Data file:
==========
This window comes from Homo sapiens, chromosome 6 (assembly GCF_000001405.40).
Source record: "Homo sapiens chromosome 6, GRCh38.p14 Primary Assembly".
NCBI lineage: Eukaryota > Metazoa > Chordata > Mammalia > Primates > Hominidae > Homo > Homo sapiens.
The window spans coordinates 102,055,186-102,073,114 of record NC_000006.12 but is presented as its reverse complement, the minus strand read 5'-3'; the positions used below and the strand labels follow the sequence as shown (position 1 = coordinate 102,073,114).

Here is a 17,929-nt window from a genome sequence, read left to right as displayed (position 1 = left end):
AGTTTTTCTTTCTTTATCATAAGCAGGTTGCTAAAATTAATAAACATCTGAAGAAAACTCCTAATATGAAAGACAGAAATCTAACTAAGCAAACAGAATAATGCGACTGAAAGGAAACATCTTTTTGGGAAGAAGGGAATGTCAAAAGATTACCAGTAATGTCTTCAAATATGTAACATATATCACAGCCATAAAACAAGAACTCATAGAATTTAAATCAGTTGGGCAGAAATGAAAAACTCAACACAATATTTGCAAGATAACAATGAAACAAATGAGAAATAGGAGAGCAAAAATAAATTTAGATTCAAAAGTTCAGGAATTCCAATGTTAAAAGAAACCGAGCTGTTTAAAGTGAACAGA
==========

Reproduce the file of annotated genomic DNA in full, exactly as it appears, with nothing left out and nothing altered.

This window comes from Homo sapiens, chromosome 6 (assembly GCF_000001405.40).
Source record: "Homo sapiens chromosome 6, GRCh38.p14 Primary Assembly".
NCBI lineage: Eukaryota > Metazoa > Chordata > Mammalia > Primates > Hominidae > Homo > Homo sapiens.
The window spans coordinates 102,055,186-102,073,114 of record NC_000006.12 but is presented as its reverse complement, the minus strand read 5'-3'; the positions used below and the strand labels follow the sequence as shown (position 1 = coordinate 102,073,114).

Here is a 17,929-nt window from a genome sequence, read left to right as displayed (position 1 = left end):
AGTTTTTCTTTCTTTATCATAAGCAGGTTGCTAAAATTAATAAACATCTGAAGAAAACTCCTAATATGAAAGACAGAAATCTAACTAAGCAAACAGAATAATGCGACTGAAAGGAAACATCTTTTTGGGAAGAAGGGAATGTCAAAAGATTACCAGTAATGTCTTCAAATATGTAACATATATCACAGCCATAAAACAAGAACTCATAGAATTTAAATCAGTTGGGCAGAAATGAAAAACTCAACACAATATTTGCAAGATAACAATGAAACAAATGAGAAATAGGAGAGCAAAAATAAATTTAGATTCAAAAGTTCAGGAATTCCAATGTTAAAAGAAACCGAGCTGTTTAAAGTGAACAGA